If you look at martial arts classes and how martial art techniques are done today you probably won't see actual violence anywhere and the intent to cause injury is almost totally absent. Go to a typical karate class and look at the way people throw punches and kicks, the intent to cause injury is generally nowhere to be seen. Talk to people about the realities of what will happen when that punch or kicks lands and you'll see them cringe and then change the subject to something more socially acceptable.

Since we are good upstanding moral people we want that barrier of protection between us and the blood and guts of violence and we work hard to keep it there. However, having it there and separating ourselves from the reality can detract from our ability to function in a violent situation and use violence to cause injury and save our lives.

So where does a moral philosophy appropriately fit into violence and injury?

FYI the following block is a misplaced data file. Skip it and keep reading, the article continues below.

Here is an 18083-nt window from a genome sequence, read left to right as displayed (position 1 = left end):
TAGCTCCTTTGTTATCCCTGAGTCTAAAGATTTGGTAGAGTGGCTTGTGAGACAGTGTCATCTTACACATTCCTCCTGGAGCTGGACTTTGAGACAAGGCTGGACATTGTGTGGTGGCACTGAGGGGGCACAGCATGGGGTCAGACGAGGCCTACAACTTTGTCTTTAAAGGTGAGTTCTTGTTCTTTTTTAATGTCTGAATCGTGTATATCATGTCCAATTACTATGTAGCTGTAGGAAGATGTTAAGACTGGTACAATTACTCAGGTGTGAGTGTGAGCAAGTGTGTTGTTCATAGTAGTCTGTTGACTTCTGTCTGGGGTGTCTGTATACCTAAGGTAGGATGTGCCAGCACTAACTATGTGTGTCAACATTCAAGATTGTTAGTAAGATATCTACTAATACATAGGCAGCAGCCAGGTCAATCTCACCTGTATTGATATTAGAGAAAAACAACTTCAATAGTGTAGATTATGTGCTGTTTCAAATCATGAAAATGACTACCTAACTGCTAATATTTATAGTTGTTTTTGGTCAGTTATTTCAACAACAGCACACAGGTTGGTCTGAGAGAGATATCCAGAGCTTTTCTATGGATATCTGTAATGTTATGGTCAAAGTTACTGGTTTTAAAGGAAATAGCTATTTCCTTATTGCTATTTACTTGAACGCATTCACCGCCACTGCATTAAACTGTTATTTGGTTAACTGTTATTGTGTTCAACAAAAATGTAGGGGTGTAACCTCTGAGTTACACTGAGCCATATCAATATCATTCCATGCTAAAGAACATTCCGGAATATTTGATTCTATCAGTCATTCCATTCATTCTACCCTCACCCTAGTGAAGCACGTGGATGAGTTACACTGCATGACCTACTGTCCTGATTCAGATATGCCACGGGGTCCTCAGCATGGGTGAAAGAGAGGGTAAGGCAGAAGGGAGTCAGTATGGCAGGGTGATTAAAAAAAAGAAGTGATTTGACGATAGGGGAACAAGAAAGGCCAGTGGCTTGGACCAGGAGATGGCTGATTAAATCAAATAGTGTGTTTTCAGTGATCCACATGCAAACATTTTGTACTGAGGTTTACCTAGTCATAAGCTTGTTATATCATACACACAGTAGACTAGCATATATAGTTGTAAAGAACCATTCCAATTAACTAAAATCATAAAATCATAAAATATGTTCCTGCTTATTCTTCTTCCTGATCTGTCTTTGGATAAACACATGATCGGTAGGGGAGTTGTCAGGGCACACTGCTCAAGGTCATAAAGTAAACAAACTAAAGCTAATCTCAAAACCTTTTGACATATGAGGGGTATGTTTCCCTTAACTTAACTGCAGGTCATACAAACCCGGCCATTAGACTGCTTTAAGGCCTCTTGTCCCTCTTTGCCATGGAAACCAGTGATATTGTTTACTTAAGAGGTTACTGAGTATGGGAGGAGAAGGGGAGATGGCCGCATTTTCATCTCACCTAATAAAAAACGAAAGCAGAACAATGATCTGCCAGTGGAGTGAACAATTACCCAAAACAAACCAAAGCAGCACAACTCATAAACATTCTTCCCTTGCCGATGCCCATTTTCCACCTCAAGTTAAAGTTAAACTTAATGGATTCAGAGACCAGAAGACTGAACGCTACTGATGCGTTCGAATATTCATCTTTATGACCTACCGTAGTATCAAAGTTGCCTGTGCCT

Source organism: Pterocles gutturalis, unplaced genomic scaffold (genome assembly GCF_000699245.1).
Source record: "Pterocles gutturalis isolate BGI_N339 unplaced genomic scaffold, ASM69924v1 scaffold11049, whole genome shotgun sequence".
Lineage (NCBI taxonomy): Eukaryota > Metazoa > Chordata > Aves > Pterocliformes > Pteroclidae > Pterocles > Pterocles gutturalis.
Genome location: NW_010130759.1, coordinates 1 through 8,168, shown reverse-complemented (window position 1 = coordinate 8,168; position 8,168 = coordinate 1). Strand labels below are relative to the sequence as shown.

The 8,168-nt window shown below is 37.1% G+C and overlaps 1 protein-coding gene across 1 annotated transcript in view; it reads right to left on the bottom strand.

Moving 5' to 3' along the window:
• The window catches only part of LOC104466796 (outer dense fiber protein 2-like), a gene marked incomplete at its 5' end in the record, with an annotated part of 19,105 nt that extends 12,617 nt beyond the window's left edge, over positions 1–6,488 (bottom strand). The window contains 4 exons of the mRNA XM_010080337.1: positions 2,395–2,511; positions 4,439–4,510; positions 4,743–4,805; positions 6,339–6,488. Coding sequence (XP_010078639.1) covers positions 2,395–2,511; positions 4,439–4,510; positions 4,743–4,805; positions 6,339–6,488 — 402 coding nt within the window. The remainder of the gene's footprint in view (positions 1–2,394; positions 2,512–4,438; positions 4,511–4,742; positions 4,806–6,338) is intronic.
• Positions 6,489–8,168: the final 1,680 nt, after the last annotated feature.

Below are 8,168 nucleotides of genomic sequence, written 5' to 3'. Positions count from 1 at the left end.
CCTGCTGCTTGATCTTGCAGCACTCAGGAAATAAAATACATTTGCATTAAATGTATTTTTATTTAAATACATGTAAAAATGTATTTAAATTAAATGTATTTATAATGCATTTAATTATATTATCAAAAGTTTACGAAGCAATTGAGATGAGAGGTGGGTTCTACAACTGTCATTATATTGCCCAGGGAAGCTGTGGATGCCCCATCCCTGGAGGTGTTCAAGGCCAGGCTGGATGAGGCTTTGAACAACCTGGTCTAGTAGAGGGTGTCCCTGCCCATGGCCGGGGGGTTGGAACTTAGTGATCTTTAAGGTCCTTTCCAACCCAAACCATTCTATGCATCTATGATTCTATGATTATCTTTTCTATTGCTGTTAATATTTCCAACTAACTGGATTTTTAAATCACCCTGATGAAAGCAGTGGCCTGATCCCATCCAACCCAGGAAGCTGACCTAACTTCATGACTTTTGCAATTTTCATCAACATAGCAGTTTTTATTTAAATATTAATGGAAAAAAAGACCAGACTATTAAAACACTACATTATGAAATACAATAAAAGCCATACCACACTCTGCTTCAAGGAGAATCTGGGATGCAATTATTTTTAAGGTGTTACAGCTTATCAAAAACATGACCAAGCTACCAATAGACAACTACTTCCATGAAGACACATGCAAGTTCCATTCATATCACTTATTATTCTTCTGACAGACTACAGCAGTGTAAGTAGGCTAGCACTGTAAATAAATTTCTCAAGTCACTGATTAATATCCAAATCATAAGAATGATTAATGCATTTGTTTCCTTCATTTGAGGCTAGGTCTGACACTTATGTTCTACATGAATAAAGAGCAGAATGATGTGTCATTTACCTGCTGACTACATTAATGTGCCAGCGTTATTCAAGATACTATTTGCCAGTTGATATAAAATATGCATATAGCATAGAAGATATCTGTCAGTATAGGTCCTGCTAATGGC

The simple answer is before and after. You can have any moral philosophy you want to have before the violent situation begins. When the situation begins, and before people start attacking each other, you can try to deal with it in any socially acceptable manner you want, and with any moral philosophy you have. After the situation gets over with you can deal with it in accordance to whatever moral philosophy you have. However, the second physical violence begins you need to take whatever moral philosophy you have and put it on hold. When physical violence starts you need to realize that at that moment the only thing that matters is causing injuries...period.

If you think that a certain moral philosophy or dogma will save your soul than that's fine, but that is beyond the scope of this text and this method of training. What we're dealing with here is saving your ass, and the only way to save you ass is to solely focus on causing injuries now, and then let your morals deal with the feelings that come later.